The addition of a Wild Card playoff game in each league beginning in the current season has alternately been called a one-game playoff, a play-in game, a winner-take-all game or, after last night's Cardinals-Braves game, a joke.
The alleged brain trust running MLB (hereafter know as ABTMLB) has rarely upheld a protest, especially in the post-season (fact-checkers alert here) and particularly on a judgement call. Last night's appallingly bad call of the infield fly rule, made by the sixth umpire on the field down the left field foul line, may or may not have altered the outcome of the game, but it underscored the argument that a one-game, winner-take-all playoff in baseball should be restricted only to teams tied at the end of the regular season for a contending spot.
Baseball is a game of series. Teams never travel to a city, play a single game, and move on (unless making up a rain out toward the end of the season). That's not the nature of the game with every team normally carrying 4-5 starting pitchers. It's all about setting up rosters to play a series, not a single game. Managers spend considerable time trying to set up their rotations for the end of the season to have their top pitchers ready for crucial games. This isn't football, played once a week in a different city.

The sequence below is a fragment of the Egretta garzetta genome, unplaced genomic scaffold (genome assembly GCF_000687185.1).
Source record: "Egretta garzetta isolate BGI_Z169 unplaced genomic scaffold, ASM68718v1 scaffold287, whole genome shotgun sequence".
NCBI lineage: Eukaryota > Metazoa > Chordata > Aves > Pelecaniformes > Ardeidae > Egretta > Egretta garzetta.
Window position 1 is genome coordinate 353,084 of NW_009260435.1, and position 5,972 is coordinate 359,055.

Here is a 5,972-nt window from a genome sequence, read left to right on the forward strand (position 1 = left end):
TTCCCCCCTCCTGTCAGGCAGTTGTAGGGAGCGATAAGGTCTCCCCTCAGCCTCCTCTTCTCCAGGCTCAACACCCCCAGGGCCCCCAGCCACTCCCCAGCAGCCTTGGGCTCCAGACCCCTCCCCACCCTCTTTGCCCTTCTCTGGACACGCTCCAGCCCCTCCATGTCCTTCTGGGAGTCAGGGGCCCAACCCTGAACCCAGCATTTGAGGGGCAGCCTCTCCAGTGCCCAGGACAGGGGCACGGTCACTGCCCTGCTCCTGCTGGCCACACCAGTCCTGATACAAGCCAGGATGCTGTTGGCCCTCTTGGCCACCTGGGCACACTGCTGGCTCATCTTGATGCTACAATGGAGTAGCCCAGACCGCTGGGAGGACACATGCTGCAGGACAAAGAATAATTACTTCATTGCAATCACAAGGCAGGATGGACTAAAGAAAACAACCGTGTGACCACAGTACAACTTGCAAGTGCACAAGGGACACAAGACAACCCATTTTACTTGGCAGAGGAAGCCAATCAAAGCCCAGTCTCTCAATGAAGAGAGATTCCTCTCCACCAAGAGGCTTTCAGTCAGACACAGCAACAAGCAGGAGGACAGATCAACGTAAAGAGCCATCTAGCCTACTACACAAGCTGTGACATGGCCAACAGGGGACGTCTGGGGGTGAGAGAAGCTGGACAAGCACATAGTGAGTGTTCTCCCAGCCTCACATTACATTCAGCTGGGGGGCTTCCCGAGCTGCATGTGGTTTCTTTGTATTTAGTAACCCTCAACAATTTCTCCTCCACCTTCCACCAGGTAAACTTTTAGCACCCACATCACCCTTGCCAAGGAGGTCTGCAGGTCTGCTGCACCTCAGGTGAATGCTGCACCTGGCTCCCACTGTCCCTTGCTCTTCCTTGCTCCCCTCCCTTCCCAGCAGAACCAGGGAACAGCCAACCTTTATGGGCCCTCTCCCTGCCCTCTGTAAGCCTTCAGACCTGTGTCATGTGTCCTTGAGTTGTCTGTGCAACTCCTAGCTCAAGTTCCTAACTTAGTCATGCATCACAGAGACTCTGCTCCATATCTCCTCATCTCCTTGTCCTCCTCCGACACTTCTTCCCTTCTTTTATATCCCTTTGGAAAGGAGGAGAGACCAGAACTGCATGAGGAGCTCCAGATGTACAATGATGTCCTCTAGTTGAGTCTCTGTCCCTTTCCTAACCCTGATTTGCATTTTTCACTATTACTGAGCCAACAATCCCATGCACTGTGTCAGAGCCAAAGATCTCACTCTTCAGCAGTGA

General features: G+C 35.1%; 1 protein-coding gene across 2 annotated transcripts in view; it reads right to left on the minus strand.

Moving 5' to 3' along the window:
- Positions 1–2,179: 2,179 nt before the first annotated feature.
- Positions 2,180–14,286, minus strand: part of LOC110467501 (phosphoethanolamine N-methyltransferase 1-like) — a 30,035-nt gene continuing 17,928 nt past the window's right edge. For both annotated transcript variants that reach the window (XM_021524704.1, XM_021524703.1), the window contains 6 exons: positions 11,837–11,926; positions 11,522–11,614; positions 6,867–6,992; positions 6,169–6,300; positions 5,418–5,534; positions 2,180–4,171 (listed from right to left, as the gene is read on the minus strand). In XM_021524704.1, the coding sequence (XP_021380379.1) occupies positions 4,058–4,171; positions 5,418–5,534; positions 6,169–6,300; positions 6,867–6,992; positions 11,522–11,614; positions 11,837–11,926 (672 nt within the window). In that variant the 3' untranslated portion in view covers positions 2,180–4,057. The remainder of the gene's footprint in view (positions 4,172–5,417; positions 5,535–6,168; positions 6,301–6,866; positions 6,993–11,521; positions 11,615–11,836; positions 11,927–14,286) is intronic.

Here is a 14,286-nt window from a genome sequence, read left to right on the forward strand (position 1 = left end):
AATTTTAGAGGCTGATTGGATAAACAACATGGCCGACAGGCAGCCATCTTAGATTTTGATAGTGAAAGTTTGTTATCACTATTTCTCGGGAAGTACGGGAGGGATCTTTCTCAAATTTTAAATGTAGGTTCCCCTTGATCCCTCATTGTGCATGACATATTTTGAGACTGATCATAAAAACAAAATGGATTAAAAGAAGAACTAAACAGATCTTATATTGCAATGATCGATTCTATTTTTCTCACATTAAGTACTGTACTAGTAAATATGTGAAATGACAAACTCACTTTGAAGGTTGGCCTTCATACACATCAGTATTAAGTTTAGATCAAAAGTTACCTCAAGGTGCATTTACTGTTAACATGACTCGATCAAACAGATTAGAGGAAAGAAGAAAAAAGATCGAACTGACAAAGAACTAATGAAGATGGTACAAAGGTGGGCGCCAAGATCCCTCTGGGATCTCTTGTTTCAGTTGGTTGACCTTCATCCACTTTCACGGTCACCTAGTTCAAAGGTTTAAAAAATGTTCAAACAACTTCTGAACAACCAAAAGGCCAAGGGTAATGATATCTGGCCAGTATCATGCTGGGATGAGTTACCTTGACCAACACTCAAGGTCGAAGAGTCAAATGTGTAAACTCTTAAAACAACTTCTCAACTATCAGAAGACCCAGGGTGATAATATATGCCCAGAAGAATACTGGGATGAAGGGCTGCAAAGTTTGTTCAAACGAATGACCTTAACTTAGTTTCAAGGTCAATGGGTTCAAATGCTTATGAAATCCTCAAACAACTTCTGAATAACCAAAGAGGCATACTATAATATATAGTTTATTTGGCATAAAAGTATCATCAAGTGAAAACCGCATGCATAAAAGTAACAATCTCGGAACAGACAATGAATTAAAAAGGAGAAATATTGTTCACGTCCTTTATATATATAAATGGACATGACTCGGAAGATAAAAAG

The only reason the ABTMLB concocted a second Wild Card spot was money. No surprise there. That they limited the playoff to a single game was also pretty obvious: the season already threatened to extend into November under the previous post-season setup. This concoction was a travesty before last night's poor call and the fallout will surely increase pressure to revise the system. The answer would be a shorter regular season, an unlikely development since all those teams failing to qualify for the post-season would probably lose money with fewer dates scheduled. (Miami would probably save money since it wouldn't have to open its stadium and turn on the air conditioning for the seven fans, 300 ushers, two alligators and assorted other workers in attendance.) The solution would be to discard interleague play, which the fans no longer give a damn about. Even the players have little enthusiasm for this novelty whose luster wore off a long time ago.
Last night's call looked bad live; on replay it looked worse. The infield fly rule requires at its invocation that the umpire signal as soon as the ball reaches its apex and the fielder(s) "comfortably" settle under it. In the Cardinals-Braves game the all came late in the action and the ball dropped because of poor communication by the fielders. The Braves had played uncharacteristically poor defense last night, leaving them trailing the Cards. They also failed to capitalize on several scoring opportunities that could have altered the game's outcome.
But all anyone will ever remember is the bad call.